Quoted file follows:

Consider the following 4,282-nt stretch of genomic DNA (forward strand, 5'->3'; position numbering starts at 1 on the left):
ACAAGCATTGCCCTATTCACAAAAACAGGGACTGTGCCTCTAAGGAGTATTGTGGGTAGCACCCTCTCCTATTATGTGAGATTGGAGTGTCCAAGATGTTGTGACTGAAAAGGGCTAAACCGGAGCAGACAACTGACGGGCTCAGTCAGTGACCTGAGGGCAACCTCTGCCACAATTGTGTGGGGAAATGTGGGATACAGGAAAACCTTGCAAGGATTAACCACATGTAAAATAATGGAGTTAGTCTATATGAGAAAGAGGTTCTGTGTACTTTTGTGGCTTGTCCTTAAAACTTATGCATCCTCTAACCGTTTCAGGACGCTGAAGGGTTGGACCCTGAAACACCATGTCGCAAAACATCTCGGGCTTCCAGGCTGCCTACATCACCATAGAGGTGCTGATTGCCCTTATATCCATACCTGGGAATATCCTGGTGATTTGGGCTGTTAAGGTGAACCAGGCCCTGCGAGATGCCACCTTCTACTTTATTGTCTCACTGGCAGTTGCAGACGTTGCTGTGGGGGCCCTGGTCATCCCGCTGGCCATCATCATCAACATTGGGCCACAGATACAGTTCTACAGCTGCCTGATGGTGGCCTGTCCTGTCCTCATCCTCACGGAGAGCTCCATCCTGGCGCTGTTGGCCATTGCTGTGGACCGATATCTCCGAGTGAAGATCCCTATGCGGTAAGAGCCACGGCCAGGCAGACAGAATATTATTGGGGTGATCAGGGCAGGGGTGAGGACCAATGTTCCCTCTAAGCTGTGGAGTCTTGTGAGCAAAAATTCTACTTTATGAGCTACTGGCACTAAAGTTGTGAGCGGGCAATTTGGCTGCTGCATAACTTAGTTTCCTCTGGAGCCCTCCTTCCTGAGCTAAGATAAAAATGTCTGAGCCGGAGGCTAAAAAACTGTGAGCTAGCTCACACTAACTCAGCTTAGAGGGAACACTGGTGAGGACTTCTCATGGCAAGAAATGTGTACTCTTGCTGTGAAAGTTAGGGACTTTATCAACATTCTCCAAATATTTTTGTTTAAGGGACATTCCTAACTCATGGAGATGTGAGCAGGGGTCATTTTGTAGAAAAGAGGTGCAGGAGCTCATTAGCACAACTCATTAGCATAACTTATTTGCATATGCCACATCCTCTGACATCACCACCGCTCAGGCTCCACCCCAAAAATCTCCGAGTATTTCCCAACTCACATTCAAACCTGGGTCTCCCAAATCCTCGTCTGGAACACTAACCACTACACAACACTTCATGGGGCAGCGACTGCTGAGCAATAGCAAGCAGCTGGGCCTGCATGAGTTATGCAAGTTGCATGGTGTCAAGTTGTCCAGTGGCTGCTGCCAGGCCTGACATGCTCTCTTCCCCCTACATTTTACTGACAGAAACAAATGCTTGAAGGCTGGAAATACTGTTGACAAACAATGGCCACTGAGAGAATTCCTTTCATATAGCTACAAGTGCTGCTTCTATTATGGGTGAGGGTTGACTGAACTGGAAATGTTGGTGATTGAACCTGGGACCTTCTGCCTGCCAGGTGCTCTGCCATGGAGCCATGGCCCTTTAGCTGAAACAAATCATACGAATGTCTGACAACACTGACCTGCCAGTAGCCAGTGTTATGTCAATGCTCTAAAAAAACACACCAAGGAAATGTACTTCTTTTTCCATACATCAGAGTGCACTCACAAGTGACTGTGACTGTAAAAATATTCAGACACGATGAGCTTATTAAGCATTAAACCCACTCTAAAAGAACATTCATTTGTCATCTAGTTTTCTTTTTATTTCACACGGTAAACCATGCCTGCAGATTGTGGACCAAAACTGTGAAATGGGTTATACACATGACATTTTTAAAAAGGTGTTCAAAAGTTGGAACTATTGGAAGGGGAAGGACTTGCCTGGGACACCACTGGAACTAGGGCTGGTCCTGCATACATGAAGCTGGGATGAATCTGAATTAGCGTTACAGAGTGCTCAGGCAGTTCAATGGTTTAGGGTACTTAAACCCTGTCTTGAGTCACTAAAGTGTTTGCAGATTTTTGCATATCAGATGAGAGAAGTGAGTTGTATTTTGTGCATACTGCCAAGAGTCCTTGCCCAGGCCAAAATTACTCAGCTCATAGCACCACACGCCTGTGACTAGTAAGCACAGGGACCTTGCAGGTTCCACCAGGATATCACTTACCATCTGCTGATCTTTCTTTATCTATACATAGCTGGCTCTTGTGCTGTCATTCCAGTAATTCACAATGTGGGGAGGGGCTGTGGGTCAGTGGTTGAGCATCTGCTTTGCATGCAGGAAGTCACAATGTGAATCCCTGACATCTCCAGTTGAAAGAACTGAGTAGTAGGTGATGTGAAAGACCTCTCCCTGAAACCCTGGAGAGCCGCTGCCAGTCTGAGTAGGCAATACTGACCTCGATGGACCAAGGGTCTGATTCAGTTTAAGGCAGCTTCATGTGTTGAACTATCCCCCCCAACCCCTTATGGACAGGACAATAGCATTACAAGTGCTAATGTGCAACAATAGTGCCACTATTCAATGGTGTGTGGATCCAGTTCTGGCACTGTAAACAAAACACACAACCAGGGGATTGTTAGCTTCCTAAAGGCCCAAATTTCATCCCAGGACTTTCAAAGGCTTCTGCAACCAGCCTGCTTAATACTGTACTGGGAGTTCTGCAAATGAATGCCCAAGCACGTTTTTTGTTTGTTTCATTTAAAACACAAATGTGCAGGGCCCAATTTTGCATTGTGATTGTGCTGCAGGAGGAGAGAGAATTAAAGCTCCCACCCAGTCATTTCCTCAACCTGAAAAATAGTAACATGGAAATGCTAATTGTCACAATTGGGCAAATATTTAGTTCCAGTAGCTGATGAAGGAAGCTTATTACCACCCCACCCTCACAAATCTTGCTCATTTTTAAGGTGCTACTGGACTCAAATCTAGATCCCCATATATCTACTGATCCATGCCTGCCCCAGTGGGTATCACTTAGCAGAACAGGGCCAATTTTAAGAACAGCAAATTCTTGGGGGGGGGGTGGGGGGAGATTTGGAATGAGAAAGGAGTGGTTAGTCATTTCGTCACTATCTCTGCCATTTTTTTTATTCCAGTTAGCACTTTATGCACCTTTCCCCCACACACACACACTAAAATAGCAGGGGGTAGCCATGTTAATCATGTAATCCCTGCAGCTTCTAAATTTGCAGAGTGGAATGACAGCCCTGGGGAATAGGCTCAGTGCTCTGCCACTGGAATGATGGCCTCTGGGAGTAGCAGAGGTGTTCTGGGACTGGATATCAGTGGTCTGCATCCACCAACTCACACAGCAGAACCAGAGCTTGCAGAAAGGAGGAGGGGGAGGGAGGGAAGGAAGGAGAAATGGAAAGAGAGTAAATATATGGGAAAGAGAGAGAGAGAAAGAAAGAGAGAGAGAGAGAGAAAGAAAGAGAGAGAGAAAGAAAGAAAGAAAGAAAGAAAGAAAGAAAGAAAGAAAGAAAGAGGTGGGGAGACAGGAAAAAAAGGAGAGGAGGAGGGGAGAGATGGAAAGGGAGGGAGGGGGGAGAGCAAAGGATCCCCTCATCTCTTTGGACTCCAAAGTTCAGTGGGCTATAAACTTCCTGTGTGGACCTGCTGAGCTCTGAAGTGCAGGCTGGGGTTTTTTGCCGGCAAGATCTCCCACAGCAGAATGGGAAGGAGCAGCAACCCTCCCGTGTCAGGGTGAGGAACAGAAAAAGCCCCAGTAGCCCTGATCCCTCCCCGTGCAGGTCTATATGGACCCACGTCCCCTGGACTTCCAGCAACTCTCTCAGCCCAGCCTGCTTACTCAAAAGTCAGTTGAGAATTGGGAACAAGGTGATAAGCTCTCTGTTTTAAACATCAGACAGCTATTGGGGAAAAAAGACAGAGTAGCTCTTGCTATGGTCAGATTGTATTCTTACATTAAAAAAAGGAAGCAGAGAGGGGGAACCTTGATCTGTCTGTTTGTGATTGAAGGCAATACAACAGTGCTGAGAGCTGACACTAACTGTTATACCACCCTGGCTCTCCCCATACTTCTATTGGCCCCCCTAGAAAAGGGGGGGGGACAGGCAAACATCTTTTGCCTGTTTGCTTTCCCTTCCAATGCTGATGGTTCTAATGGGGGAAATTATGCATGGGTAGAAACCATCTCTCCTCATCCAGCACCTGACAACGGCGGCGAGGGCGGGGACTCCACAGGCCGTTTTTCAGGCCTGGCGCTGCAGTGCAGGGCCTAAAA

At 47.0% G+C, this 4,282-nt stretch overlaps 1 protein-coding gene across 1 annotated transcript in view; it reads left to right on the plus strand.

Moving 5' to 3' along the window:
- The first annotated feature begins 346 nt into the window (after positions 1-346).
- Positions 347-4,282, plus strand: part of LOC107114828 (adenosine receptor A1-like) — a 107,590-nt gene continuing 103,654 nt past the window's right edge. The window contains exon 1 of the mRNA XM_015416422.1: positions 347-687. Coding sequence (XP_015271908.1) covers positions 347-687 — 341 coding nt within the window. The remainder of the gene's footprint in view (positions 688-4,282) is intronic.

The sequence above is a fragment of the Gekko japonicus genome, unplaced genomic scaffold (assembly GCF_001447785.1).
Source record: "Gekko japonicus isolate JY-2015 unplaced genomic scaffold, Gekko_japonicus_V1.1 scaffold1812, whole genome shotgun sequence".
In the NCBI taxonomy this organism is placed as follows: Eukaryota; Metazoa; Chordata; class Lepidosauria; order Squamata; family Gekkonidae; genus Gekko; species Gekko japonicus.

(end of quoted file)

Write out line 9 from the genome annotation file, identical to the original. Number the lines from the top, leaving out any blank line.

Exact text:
In the NCBI taxonomy this organism is placed as follows: Eukaryota; Metazoa; Chordata; class Lepidosauria; order Squamata; family Gekkonidae; genus Gekko; species Gekko japonicus.